We are wont to say, following the death of a loved one, or even an enemy, that they died too soon or if it resulted from an accident that maybe, had they been somewhere else, they wouldn’t have died. While this maybe comforting, Aurelius, the Roman statesman dissuaded us from this kind of thinking when he said we must see our lives as part of a play, each person with their acts before they take their bow.
In appointment in Samara (as retold by Somerset M), the speaker, Death, dissuades us from thinking if we acted differently, we probably wouldn’t have died.
The story is here below
There was a merchant in Baghdad who sent his servant to market to buy provisions and in a little while the servant came back, white and trembling, and said, Master, just now when I was in the marketplace I was jostled by a woman in the crowd and when I turned I saw it was Death that jostled me. She looked at me and made a threatening gesture, now, lend me your horse, and I will ride away from this city and avoid my fate. I will go to Samara and there Death will not find me. The merchant lent him his horse, and the servant mounted it, and he dug his spurs in its flanks and as fast as the horse could gallop he went. Then the merchant went down to the marketplace and he saw me standing in the crowd and he came to me and said, Why did you make a threatening gesture to my servant when you saw him this morning? That was not a threatening gesture, I said, it was only a start of surprise. I was astonished to see him in Baghdad, for I had an appointment with him tonight in Samara.
For those studiously inclined, there is a study guide.
In the recent past, people I know have lost friends, relatives, parents and all which means I can continue with our discussions around death.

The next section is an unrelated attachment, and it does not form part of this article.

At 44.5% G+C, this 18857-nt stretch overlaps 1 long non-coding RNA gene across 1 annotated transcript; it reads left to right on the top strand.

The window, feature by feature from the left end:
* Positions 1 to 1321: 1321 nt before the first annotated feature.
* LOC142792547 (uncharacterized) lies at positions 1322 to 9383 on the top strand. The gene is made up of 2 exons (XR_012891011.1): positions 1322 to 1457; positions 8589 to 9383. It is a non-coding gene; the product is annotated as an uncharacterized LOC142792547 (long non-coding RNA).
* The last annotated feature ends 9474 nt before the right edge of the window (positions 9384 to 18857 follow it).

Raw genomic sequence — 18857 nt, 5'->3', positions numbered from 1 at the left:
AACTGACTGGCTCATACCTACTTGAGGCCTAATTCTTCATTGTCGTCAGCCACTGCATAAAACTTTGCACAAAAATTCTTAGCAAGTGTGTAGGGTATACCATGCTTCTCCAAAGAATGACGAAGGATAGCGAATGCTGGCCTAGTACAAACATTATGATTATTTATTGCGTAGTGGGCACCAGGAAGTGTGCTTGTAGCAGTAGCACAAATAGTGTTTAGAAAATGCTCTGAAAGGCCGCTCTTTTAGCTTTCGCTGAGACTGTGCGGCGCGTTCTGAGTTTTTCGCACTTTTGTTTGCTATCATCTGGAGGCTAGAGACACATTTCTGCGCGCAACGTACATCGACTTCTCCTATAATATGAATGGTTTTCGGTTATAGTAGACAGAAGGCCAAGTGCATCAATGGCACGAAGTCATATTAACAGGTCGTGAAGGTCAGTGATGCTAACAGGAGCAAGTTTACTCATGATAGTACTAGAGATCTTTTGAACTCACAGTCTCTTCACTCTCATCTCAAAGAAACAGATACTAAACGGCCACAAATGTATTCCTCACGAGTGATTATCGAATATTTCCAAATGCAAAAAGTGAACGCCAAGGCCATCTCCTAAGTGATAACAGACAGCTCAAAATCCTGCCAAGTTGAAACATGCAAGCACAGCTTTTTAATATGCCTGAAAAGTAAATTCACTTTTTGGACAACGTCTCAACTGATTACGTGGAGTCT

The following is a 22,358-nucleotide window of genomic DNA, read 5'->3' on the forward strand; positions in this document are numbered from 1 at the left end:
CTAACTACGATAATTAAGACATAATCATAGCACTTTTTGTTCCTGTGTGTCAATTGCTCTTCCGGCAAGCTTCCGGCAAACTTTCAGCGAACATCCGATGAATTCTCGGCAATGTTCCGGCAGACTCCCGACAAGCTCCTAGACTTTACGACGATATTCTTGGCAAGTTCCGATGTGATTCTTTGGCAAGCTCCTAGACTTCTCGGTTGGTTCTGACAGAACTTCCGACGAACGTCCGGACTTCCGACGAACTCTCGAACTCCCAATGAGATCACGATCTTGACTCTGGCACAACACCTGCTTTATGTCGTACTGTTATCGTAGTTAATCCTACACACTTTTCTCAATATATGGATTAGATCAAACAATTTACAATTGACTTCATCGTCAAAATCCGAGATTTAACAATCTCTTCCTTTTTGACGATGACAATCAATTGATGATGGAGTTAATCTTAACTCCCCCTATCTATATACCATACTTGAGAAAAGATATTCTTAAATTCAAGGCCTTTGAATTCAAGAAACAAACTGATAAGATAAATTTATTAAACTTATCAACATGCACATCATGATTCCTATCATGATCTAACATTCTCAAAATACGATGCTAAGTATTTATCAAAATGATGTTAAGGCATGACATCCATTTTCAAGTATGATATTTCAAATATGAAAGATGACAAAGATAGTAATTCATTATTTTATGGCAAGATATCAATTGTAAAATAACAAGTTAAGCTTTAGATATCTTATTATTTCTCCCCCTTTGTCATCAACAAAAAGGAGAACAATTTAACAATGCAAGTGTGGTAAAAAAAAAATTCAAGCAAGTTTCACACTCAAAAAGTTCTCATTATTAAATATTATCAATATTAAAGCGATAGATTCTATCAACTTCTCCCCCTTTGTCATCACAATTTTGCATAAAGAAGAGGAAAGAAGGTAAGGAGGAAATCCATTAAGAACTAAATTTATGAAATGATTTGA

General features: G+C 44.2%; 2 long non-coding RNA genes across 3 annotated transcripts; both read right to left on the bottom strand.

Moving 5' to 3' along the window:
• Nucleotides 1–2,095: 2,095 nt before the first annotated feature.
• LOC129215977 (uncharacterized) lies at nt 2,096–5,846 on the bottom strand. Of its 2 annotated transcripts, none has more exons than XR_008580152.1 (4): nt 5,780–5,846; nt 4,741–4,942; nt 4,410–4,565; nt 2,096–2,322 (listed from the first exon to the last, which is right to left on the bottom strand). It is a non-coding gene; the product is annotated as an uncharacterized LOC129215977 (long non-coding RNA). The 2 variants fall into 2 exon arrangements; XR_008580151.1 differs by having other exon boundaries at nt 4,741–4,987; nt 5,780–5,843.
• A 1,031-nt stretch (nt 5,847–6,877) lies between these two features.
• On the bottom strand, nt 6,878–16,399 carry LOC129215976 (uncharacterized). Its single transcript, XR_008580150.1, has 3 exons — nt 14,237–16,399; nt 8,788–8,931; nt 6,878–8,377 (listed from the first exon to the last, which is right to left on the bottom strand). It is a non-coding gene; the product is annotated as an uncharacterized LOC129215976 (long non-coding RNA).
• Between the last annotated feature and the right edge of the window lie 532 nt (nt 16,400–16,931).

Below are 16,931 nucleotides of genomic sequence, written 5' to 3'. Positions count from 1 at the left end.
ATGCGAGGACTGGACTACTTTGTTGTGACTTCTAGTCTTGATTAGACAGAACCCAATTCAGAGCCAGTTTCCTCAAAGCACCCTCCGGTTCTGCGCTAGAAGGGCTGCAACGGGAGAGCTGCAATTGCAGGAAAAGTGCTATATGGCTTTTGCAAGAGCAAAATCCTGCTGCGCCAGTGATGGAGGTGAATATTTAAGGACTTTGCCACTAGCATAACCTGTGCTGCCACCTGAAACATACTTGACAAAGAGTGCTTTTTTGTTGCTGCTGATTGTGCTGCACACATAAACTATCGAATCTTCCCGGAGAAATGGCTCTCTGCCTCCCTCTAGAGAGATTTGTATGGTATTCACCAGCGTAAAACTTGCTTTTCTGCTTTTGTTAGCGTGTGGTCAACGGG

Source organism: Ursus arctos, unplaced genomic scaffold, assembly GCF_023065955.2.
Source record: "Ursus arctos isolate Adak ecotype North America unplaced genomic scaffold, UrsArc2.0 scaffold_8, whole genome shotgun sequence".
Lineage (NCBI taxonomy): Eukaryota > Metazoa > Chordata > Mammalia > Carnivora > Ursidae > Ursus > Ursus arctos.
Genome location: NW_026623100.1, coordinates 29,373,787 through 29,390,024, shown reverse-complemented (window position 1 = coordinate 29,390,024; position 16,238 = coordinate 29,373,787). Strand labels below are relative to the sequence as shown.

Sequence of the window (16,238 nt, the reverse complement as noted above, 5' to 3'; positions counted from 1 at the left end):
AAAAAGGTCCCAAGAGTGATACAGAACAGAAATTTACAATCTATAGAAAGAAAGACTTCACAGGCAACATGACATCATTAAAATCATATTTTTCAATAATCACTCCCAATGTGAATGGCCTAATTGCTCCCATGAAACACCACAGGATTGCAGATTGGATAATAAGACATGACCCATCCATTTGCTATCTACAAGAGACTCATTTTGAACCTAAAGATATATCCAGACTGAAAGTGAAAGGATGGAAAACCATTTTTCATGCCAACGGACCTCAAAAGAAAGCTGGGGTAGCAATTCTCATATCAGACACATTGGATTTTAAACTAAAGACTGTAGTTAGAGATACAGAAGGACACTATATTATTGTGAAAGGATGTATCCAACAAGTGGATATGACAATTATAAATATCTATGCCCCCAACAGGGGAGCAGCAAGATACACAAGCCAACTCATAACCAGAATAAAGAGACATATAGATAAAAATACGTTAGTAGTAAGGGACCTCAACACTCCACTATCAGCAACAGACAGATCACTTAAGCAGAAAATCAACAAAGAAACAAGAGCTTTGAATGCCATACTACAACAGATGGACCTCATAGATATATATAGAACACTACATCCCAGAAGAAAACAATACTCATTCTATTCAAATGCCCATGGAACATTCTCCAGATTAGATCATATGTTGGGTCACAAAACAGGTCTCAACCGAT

In this post, I tell you about an old movie, the ring where there is a video which if you listen to, you got 7 days to die.
I thought it would have a happy ending but there is a twist.
The question I ask is the small girl justified in letting those who see the video and do nothing die? Is it enough that she wasn’t heard and all she wants is to be heard?
If you have watched the film, weigh in below.
Epicurus would say no. In one of his famous letters, he writes death is nothing to us, for when we are, death is not with us and when death is come, we are not. Lucretius is of the same view; before we were, it didn’t bother us, after we stop being, it should likewise not bother us.
I generally believe death, sometimes, is a great good, for it is a release from suffering. For example, for those terminally ill and in pain, death is a release, even though most people even in such circumstances want to prolong their lives.
Benatar, in Human Predicament, argues that there are ways in which death is not a good, to the person who is dead. Death, he writes, deprives us of meaning, if for example, our life had meaning because of our associations or the projects we were doing.